Planets in the 'Habitable Zone' Might Not Actually Be Hospitable to Life
The temperature of a planet — and whether it can support liquid surface water, a key ingredient for life —may depend on that world's formation history.
Credit: Michael S. Helfenbein / Yale University

Planets that start out hot may stay hot, no matter how far they lie from their host stars.

A new study suggests that, contrary to prevailing wisdom, the temperature of a planet doesn't always stabilize over time, so hot-blooded worlds may have a hard time holding onto liquid water — even if they reside in the temperate region around their stars known as the "habitable zone."

"Being in the habitable zone is not sufficient to expect Earth-like planetary evolution," study author Jun Korenaga, a geophysicist at Yale University, told Space.com. "Even if you place a planet with the Earth-like chemical composition — the right amount of water, and so on — it may not evolve Earth-like if it started out too hot or too cold." [10 Exoplanets That Could Host Alien Life]

For the past 60 years, most scientists have assumed that planets generally settle on a "just right" interior temperature.

For example, heat from Earth's corerises through the mantle and is released through the crust, in a process known as mantle convection. Because mantle convection speeds up as interior temperatures rise, the heat released should more or less equal the heat produced in a planet's heart, the thinking has gone.

"This is akin to how warm-blooded animals lower their body temperature by sweating," Korenaga said.

By studying the Earth's mantle, however, Korenaga found that a planet doesn't necessarily reach this point of equilibrium,. As computer simulations have improved since the idea was proposed in the 1960s, more realistic modeling of mantle convection has revealed problems with the original theory.

"Mantle convection could self-regulate if it were made of very simple materials, such as corn syrup," Korenaga said. That's because simple materials turn over more rapidly than their complex counterparts, allowing self-regulation.

"But the mantle is made of rocks, which are very complicated materials," he added.

By studying how Earth's rocks have deformed and how mantle convection has occurred in the past, Korenaga determined that the process isn't sensitive to the planet's internal temperature. So the release of heat at the surface — or "sweating" — doesn't necessarily wind up balancing with the heat generated in its interior, Korenaga said.

This interpretation isn't necessarily widespread, however.

"Korenaga is adopting a rather narrow definition of 'regulation,' but it's an interesting paper," David Stevenson, a planetary scientist at the California Institute of Technology who was not involved in the new study, told Space.com.

The new research was published last week in the journal Science Advances.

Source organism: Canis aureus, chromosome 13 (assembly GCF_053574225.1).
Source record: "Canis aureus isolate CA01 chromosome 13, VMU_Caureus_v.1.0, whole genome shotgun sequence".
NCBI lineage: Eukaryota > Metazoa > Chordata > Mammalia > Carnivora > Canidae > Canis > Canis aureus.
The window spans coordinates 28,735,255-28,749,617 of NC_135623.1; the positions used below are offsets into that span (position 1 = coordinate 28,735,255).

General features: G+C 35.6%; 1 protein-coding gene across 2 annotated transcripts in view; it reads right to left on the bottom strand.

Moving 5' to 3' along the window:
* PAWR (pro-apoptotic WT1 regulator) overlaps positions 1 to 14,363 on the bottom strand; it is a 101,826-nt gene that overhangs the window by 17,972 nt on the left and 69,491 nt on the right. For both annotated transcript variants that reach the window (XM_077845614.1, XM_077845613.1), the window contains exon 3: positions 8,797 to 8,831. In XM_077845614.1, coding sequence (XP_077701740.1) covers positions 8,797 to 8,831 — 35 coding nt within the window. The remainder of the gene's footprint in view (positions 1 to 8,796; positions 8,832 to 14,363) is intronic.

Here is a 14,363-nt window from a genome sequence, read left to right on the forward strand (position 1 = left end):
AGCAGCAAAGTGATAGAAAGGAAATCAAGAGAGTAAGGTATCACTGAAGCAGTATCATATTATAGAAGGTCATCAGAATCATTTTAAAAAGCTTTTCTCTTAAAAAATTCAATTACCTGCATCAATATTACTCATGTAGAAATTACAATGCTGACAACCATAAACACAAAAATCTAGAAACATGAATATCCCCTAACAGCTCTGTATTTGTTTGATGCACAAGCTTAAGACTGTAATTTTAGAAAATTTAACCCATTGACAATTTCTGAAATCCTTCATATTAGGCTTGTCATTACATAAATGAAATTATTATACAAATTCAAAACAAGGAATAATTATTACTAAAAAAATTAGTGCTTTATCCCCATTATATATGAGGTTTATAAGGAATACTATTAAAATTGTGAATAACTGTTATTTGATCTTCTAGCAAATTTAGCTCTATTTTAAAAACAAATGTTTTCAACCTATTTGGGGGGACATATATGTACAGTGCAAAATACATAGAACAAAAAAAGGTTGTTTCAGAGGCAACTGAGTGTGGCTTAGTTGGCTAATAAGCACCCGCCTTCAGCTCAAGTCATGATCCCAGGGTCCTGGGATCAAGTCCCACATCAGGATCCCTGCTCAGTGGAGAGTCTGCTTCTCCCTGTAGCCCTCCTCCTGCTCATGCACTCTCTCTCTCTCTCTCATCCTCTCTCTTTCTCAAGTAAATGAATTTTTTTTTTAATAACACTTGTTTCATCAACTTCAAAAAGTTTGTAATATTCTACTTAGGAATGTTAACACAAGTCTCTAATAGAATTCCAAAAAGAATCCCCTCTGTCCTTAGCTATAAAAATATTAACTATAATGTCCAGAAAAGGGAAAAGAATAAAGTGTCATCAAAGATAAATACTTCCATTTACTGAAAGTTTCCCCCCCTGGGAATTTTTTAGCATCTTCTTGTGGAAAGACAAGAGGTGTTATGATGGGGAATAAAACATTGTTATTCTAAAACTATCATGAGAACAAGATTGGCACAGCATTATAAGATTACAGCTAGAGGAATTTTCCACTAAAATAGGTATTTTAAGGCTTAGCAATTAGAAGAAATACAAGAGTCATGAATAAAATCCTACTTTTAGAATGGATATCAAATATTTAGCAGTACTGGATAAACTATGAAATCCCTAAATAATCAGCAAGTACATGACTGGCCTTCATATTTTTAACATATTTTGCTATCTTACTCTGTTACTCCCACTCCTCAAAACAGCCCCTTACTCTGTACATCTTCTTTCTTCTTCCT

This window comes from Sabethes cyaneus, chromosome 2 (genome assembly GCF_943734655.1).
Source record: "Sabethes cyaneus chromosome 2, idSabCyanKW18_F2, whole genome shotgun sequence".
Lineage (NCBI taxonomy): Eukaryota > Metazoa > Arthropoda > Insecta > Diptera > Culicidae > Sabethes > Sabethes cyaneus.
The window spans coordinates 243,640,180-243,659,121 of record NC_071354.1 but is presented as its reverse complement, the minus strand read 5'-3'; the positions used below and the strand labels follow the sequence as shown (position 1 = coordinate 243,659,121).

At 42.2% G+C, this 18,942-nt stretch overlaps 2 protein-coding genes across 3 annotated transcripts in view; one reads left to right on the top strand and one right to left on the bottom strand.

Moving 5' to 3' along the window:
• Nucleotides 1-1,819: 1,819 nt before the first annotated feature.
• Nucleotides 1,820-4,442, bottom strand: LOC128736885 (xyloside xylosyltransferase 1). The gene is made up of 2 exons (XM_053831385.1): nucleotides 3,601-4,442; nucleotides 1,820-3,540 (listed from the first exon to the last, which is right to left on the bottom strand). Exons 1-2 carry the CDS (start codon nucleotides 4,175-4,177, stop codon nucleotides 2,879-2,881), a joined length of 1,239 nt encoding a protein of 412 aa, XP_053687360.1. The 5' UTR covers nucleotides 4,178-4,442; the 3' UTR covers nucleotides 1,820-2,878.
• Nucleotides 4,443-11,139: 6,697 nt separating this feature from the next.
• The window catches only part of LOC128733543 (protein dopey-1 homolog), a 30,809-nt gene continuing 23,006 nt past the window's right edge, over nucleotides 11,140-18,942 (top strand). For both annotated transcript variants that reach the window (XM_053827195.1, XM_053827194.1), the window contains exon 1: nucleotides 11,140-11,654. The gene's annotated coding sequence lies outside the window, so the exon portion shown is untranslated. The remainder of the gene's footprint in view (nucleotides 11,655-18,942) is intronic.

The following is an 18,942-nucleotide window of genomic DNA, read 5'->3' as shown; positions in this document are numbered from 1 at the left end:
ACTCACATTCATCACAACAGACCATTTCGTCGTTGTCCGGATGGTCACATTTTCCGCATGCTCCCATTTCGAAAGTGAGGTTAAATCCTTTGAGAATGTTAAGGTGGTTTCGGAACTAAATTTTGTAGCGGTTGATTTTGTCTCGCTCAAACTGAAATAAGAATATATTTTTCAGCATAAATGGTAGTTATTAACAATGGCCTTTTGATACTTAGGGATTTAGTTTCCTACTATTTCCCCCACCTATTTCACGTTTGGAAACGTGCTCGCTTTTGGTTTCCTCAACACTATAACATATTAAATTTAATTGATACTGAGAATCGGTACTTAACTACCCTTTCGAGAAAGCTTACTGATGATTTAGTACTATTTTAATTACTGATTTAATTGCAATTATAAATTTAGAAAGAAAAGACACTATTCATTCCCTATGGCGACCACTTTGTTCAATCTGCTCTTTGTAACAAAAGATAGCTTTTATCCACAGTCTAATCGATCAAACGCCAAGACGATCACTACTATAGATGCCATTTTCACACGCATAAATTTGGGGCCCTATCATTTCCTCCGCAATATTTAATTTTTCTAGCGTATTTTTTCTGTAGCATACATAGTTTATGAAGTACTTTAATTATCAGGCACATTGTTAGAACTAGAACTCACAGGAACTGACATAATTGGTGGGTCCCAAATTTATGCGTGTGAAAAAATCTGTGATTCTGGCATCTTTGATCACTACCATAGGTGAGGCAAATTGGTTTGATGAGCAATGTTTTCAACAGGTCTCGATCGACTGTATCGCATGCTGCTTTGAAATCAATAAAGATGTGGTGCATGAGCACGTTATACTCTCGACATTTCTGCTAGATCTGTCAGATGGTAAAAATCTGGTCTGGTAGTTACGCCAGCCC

The surface temperature of a planet has profound impacts on its habitability. If temperatures climb too high, liquid water can't hang around, making it a challenge for life as we know it to evolve. When a planet self-regulates, that temperature can stabilize, but if a world is constantly sweating off heat, the surface could wind up too hot for water.

The details of a planet's formation and evolution should, therefore, provide clues about its final temperature, Korenaga said. He suggested that the material that helped to build the planet, along with any large asteroid or comet impacts the world may have experienced, could help determine its surface temperature.

"I would guess that a planet with a hot start remains hot, and vice versa," he said, though he cautioned that the planetary formationprocess remains poorly understood.

But such details are likely of minor importance in determining a planet's potential habitability, Stevenson said.

"Earth gets 5,000 times more energy from the sun than from the inside," Stevenson said. "Fiddling around with what's on the inside does play little direct role in our surface temperature."

According to Stevenson, habitability is more intimately tied to a planet's atmosphere, which he said is connected to, but not necessarily determined by, its interior.

But Korenaga pointed out that scientists' understanding of how a planet's interior affects its atmosphere is based on the long-running idea that planets self-regulate.

"The present-day atmospheric composition reflects a few billion years of geological activities, and our current understanding of the relation between the atmosphere and the interior depends heavily on the notion of self-regulating mantle convection," Korenaga said. "So we need to start from scratch to establish a true relation between the atmosphere and the internal temperature."

So a planet's residence in the "habitable zone" may not be a sufficient indicator of a planet's ability to support life, he added; it must also have an internal temperature that is just right.

"Even starting with the same chemical ingredients at the beginning, different initial temperatures would lead to different atmospheric compositions, thus leading to different habitable zones," Korenaga said.

However, it's not currently feasible to study the interiors of exoplanets, he added.

"All we can do is observe the surface — the atmosphere — and guess its internal state," Korenaga said.

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